How Democracy Changed Its Meaning and Lost Its Purpose
Author: Roslyn Fuller
Pubpsher: Zed Books Ltd.
Category: Political Science
Democracy does not deliver on the things we have assumed are its natural outcomes. This, coupled with a growing sense of malaise in both new and established democracies forms the basis to the assertion made by some, that these are not democracies at all. Through considerable, impressive empirical analysis of a variety of voting methods, across twenty different nations, Roslyn Fuller presents the data that makes this contention indisputable. Proving that the party which forms the government rarely receives the majority of the popular vote, that electoral systems regularly produce manufactured majorities and that the better funded side invariably wins such contests in both elections and referenda, Fuller’s findings challenge the most fundamental elements of both national politics and broader society. Beast and Gods argues for a return to democracy as perceived by the ancient Athenians. Boldly arguing for the necessity of the Aristotelian assumption that citizens are agents whose wishes and aims can be attained through participation in politics, and through an examination of what “goods” are provided by democracy, Fuller offers a powerful challenge to the contemporary liberal view that there are no "goods" in politics, only individual citizens seeking to fulfil their particular interests.
Author Howard P. Lovecraft was famous as the creator of what came to be known as the Cthulhu Mythos. His stories, filled with fantastic beasts and arcane gods, inspired authors and artists alike to add to his genre. I have created a Lovecraft inspired coloring book for you to bring to life with your own artistic touch. There is no right or wrong way to color them. Just have fun and let your imagination soar.
An incredible crime novel that won the prestigious THEAKSTONS OLD PECULIER CRIME NOVEL OF THE YEAR AWARD 2013. A grandfather brutally murdered in a post office raid. A corrupt politician fighting for his future. A police force up for sale. Three crimes leading to one question - who really runs Glasgow? Recently returned to work after the birth of her twins, DS Alex Morrow is called in to head the murder enquiry. The grandfather had helped the gunmen before being shot - was it a moment of madness, a noble act of self-sacrifice, or did the old man and his killer share a dark past? One city, three crimes and a powerful connection that runs from Glasgow's dark criminal underworld to the international spheres of the super rich.
For millennia plant and animal species have received little sustained attention as subjects of Christian theology and ethics in their own right. Focused on the human dilemma of sin and redemptive grace, theology has considered the doctrine of creation to be mainly an overture to the main drama of human being`s relationship to God. What value does the natural world have within the framework of religious belief? The crisis of biodiversity in our day, when species are going extinct at more than 1,000 times the natural rate, renders this question acutely important.Standard perspectives need to be realigned; theology needs to look out of the window, so to speak as well as in the mirror. Ask the Beasts: Darwin and the God of Love leads to the conclusion that love of the natural world is an intrinsic element of faith in God and that far from being an add-on, ecological care is at the centre of moral life.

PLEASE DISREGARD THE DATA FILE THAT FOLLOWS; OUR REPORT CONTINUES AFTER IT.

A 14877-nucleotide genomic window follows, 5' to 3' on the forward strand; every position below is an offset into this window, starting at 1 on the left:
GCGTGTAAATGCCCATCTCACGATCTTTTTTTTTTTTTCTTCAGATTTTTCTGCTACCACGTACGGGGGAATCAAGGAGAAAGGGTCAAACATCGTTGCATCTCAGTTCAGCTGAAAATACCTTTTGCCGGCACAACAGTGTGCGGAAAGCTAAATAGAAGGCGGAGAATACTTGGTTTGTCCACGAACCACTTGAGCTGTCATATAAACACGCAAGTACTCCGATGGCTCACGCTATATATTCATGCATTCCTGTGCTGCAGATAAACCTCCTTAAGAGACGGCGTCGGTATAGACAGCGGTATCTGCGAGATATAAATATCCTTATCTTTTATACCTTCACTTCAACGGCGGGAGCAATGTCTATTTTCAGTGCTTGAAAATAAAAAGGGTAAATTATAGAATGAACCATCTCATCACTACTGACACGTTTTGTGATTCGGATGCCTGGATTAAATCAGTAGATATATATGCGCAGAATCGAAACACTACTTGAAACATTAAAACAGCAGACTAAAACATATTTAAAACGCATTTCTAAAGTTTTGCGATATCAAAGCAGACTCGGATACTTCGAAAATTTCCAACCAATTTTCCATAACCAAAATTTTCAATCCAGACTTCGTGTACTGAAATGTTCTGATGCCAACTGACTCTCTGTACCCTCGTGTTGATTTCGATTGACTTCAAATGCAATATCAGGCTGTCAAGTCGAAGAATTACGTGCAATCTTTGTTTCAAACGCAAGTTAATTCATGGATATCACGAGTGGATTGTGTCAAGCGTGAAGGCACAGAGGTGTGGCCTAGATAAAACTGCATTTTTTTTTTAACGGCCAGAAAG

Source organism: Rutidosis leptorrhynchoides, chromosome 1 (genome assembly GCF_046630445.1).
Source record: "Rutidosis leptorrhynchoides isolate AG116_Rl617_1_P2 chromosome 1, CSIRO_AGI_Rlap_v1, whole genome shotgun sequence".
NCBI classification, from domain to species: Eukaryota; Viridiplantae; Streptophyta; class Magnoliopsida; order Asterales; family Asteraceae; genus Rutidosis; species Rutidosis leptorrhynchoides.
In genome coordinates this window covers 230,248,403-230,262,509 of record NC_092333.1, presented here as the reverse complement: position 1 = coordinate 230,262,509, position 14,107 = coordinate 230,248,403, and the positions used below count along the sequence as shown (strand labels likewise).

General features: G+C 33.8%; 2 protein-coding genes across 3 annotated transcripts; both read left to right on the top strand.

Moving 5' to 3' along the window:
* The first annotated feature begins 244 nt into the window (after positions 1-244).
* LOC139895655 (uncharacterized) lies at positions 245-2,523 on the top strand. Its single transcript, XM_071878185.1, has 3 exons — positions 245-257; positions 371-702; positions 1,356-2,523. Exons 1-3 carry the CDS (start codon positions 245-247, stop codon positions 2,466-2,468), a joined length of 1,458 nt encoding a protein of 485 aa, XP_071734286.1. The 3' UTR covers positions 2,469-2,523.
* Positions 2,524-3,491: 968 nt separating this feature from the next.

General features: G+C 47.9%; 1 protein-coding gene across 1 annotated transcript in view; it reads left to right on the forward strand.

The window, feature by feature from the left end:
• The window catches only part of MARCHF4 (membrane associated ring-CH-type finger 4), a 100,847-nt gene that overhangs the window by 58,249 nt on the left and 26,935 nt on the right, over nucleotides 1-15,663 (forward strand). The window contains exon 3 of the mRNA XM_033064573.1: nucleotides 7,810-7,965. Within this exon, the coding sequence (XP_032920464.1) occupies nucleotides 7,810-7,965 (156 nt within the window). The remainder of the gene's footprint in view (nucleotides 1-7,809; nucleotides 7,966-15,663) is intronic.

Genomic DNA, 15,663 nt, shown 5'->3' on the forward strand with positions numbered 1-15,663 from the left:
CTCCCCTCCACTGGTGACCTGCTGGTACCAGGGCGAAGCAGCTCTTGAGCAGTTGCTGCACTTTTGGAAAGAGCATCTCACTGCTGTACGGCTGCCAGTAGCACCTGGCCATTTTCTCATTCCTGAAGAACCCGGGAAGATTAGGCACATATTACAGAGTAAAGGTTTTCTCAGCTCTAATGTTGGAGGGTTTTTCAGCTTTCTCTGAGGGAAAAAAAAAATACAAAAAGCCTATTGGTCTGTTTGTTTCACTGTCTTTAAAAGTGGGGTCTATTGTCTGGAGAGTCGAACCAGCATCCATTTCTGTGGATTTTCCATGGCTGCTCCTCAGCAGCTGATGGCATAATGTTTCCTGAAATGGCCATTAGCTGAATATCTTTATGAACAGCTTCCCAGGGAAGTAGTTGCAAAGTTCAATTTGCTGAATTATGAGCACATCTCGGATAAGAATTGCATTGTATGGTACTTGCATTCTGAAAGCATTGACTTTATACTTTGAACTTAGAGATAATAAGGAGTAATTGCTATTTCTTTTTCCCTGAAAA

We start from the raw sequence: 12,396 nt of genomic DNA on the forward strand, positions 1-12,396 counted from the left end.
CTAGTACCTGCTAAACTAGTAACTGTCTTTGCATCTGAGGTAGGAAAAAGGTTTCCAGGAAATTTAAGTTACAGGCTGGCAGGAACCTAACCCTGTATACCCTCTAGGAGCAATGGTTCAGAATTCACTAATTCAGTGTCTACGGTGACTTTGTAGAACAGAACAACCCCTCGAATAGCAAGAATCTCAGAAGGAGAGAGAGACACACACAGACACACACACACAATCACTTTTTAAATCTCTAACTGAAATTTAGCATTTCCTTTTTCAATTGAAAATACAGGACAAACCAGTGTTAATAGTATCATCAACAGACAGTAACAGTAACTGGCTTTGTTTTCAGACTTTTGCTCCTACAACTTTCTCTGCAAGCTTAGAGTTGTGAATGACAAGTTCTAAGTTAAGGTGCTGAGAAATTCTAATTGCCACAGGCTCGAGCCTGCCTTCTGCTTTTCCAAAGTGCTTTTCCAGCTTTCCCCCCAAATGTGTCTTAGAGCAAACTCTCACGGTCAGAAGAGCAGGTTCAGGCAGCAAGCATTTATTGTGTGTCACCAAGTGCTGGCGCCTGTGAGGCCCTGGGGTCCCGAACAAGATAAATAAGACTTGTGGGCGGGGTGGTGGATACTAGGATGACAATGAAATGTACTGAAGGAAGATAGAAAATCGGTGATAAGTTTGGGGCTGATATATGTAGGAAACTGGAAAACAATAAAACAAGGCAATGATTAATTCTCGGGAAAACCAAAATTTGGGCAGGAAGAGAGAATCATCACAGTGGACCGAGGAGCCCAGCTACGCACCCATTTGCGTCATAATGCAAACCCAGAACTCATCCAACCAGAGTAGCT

Appeals to “human dignity” are at the core of many of the most contentious social and political issues of our time. But these appeals suggest different and at times even contradictory ways of understanding the term. Is dignity something we all share equally, and therefore the reason we all ought to be treated as equals? Or is it what distinguishes some greater and more admirable human beings from the rest? What notion of human dignity should inform our private judgments and our public life? In Neither Beast Nor God, Gilbert Meilaender elaborates the philosophical, social, theological, and political implications of the question of dignity, and suggests a path through the thicket. Meilaender, a noted theologian and a prominent voice in America’s bioethics debates, traces the ways in which notions of dignity shape societies, families, and individual lives, and incisively cuts through some common confusions that cloud our thinking on key moral and ethical questions. The dignity of humanity and the dignity of the person, he argues, are distinct but deeply connected—and only by grasping them both can we find our way to a meaningful understanding of the human condition.
Two important criticisms of contemporary liberalism turn to Aristotle''s political thought for support that which advocates participatory democracy, and that sympathetic to the rule of a virtuous or philosophic elite. In this commentary on Aristotle''s politics the author explores how Aristotle offers political rule as an alternative to both the rule of aristocratic virtue and an unchecked participatory democracy. Writing in lucid prose, she offers an interpretation grounded in a close reading of the text, and combining a respectful and patient attempt to understand Aristotle in his own terms with a wide, sympathetic, and argumentative reading in the secondary literature.